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The Hobbit, or, There and Back Again

The Hobbit, or, There and Back Again


by J.R.R. Tolkien

Race Quotes in The Hobbit, or, There and Back Again

How we cite our quotes: Citations follow this format: (Chapter.Paragraph)

Quote #4

So [the elves] laughed and sang in the trees; and pretty fair nonsense I daresay you think it. Not that they would care; they would only laugh all the more if you told them so. They were elves of course. Soon Bilbo caught glimpses of them as the darkness deepened. He loved elves, though he seldom met them; but he was a little frightened of them too. Dwarves don't get on well with them. Even decent enough dwarves like Thorin and his friends think them foolish (which is a very foolish thing to think), or get annoyed with them. For some elves tease and laugh at them, and most of all at their beards. (3.14)

The foolish singing of the elves seems entirely different from the elven songs we see produced in The Lord of the Rings. Why might Tolkien have decided on this more light-hearted elvish characterization for The Hobbit? What effect does it have on the pacing of The Hobbit's chapters that these songs are often presented in full? How do the elves' songs compare to those of the dwarves or the goblins? (How do you like playing Twenty Questions?)

Quote #5

Now goblins are cruel, wicked, and bad-hearted. They make no beautiful things, but they make many clever ones. They can tunnel and mine as well as any but the most skilled dwarves, when they take the trouble, though they are usually untidy and dirty. Hammers, axes, swords, daggers, pickaxes, tongs, and also instruments of torture, they make very well, or get other people to make to their design, prisoners and slaves that have to work till they die for want of air and light. It is not unlikely that they invented some of the machines that have since troubled the world, especially the ingenious devices for killing large numbers of people at once, for wheels and engines and explosions always delighted them, and also not working with their own hands more than they could help; but in those days and those wild parts they had not advanced (as it is called) so far. (4.22)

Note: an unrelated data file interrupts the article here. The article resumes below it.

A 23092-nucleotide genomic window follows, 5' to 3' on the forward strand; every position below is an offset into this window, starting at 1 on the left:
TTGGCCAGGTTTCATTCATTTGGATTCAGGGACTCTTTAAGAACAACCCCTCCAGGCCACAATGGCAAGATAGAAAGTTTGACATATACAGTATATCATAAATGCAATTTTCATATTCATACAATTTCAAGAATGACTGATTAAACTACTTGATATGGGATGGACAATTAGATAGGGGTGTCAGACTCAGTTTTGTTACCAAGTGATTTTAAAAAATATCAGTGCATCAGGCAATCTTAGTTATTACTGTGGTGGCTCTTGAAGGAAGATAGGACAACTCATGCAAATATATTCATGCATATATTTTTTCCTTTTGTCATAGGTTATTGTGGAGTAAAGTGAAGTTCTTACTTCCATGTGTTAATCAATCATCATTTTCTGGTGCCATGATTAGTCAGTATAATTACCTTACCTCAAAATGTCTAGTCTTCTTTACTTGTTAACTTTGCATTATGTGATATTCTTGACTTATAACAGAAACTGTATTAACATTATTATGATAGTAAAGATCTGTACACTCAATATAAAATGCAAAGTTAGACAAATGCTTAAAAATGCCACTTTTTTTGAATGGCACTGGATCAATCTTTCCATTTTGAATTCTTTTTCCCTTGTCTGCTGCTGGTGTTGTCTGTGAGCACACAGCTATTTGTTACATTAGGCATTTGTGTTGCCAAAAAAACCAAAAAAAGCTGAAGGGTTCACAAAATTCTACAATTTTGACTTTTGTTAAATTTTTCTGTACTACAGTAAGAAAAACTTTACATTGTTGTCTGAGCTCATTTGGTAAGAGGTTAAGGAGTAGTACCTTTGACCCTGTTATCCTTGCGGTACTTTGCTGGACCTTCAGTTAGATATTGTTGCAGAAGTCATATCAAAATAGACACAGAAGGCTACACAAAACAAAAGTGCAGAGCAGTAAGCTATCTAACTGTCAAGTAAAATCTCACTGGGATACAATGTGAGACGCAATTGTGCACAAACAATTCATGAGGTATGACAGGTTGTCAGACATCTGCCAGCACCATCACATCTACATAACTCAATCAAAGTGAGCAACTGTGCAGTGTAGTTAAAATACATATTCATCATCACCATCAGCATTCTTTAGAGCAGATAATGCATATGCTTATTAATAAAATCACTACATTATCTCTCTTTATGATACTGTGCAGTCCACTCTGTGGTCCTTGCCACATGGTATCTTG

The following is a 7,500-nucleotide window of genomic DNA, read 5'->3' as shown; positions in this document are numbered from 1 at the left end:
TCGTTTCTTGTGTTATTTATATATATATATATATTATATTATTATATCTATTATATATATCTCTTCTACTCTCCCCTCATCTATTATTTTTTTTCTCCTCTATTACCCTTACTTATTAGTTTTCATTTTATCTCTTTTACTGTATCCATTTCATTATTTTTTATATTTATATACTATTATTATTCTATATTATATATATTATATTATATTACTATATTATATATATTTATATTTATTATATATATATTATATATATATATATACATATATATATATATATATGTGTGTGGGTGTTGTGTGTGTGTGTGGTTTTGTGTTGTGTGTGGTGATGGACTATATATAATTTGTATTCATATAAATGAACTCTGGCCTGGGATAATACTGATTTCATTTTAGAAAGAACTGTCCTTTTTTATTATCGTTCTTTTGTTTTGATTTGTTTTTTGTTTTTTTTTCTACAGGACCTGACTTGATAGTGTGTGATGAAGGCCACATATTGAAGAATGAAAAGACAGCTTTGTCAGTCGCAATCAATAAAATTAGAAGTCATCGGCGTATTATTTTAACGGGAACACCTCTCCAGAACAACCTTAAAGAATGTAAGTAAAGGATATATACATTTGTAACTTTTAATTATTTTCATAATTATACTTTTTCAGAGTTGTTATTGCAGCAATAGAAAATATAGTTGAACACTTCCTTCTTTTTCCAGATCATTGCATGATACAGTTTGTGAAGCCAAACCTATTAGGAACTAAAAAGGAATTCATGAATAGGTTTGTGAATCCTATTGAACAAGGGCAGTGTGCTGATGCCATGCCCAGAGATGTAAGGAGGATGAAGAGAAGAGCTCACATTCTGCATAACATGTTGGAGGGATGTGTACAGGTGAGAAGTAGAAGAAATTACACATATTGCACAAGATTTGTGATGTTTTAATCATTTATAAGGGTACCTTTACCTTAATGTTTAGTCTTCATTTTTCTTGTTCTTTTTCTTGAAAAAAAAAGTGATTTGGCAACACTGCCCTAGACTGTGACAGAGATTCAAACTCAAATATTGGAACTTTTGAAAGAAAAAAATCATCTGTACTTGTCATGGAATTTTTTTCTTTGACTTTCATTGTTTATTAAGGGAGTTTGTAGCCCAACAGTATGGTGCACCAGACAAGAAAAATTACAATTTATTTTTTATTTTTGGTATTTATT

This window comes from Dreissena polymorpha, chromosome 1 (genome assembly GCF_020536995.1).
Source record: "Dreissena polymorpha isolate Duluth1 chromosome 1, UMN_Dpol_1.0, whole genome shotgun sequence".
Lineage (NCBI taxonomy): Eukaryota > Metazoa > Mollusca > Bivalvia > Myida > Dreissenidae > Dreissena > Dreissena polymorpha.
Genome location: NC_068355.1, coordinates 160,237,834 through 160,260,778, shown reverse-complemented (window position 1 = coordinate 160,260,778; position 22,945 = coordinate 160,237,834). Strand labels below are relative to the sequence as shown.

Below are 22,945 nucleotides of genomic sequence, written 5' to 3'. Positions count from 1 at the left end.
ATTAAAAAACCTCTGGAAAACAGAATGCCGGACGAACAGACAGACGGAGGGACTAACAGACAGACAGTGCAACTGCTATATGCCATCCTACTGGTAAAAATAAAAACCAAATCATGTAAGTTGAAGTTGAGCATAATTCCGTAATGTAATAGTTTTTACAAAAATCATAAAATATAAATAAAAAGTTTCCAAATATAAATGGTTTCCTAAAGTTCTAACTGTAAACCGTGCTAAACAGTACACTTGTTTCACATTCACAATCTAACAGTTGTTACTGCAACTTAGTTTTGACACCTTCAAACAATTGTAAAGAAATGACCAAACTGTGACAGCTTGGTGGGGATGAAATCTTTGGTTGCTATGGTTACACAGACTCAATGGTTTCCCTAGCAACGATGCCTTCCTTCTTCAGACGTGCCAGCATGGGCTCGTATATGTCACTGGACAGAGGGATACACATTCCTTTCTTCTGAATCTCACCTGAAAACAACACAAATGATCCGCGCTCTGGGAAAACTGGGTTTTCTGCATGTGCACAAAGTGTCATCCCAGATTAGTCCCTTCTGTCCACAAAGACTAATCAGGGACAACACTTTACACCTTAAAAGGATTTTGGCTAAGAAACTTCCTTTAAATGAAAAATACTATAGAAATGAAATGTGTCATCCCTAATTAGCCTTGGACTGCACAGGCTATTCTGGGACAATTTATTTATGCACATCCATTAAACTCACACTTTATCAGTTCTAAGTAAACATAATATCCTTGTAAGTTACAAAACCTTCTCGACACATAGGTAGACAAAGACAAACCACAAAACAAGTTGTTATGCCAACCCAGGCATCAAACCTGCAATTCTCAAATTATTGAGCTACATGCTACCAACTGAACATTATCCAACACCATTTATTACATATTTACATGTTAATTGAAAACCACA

There's a reason why The Hobbit and The Lord of the Rings have been described as anti-mechanical. After all, nature is associated with Good People, such as the elves. And engines and machines (not "beautiful things" but "clever ones") belong to the goblins. Based on what you know from The Hobbit, what do you think Tolkien's ideal living space and environment would be? What kinds of spaces in The Hobbit seem most inviting?

Quote #6

Now certainly Bilbo was in what is called a tight place. But you must remember it was not quite so tight for him as it would have been for me or for you. Hobbits are not quite like ordinary people; and after all if their holes are nice cheery places and properly aired, quite different from the tunnels of the goblins, still they are more used to tunneling than we are, and they do not easily lose their sense of direction underground – not when their heads have recovered from being bumped. Also they can move very quietly, and hide easily, and recover wonderfully from falls and bruises, and they have a fund of wisdom and wise sayings that men have mostly never heard of or have forgotten long ago. (5.8)

This passage seems to display Tolkien's deep respect for the importance of folklore and oral tradition connecting the present to the past. One thing the narrator admires about hobbits is that "they have a fund of wisdom and wise sayings that men have mostly never heard of or have forgotten long ago." When does Bilbo use these "wise sayings"?

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